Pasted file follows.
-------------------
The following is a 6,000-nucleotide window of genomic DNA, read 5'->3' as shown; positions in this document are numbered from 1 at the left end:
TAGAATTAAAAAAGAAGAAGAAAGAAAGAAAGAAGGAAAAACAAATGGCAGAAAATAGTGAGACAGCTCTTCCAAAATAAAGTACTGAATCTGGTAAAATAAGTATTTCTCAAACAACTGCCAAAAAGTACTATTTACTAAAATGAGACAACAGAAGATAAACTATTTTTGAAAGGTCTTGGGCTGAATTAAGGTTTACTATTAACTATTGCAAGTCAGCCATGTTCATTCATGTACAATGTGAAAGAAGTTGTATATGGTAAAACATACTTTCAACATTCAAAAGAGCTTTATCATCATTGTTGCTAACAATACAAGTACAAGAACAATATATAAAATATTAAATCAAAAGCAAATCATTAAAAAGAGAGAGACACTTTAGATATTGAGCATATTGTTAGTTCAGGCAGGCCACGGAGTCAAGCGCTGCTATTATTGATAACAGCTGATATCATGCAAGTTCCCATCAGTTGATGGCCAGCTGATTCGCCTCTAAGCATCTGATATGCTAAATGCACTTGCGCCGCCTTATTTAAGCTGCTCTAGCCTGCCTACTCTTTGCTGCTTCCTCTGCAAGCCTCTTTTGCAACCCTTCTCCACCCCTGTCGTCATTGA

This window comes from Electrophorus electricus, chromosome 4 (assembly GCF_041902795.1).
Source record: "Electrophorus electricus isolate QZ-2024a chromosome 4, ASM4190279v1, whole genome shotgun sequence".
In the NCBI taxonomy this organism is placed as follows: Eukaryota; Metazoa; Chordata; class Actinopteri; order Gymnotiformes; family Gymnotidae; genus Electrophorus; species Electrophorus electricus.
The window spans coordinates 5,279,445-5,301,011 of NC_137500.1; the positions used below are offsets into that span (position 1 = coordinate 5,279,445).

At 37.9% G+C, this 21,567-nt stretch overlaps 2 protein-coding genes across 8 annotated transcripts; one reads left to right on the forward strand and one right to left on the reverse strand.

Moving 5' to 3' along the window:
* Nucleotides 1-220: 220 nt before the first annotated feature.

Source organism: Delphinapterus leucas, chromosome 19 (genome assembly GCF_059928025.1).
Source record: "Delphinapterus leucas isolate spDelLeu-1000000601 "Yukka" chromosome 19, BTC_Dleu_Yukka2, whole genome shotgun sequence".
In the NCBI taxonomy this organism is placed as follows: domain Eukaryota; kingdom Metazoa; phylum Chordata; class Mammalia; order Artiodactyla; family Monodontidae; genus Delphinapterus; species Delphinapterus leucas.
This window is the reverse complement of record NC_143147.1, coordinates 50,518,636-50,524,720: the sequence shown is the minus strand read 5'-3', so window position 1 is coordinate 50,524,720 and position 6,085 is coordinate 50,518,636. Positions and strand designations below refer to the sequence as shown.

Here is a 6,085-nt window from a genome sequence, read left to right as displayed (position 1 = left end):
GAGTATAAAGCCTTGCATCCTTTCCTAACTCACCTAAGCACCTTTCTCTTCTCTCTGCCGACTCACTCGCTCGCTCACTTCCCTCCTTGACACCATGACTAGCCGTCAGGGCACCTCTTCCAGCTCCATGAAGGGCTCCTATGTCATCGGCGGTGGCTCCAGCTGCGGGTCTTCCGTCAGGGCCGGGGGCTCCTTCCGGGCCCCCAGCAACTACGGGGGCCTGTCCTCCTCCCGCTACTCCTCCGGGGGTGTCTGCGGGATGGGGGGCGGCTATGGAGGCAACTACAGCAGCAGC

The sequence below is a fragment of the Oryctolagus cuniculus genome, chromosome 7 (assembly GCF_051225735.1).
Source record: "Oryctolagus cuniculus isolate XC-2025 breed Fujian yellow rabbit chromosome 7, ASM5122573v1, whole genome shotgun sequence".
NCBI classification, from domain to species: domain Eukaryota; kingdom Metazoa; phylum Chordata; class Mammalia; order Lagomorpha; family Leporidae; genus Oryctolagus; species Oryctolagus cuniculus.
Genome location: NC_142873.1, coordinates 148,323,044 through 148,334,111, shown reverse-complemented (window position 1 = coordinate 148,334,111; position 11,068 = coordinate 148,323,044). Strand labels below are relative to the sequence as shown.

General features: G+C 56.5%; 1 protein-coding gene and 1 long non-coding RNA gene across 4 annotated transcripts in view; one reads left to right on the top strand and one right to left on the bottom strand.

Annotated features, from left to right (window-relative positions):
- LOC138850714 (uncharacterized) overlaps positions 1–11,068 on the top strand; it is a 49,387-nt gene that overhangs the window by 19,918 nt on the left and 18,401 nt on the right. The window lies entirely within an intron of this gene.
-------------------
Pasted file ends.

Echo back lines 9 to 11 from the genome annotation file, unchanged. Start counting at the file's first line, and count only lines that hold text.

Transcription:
* Nucleotides 1-220: 220 nt before the first annotated feature.

Source organism: Delphinapterus leucas, chromosome 19 (genome assembly GCF_059928025.1).
Source record: "Delphinapterus leucas isolate spDelLeu-1000000601 "Yukka" chromosome 19, BTC_Dleu_Yukka2, whole genome shotgun sequence".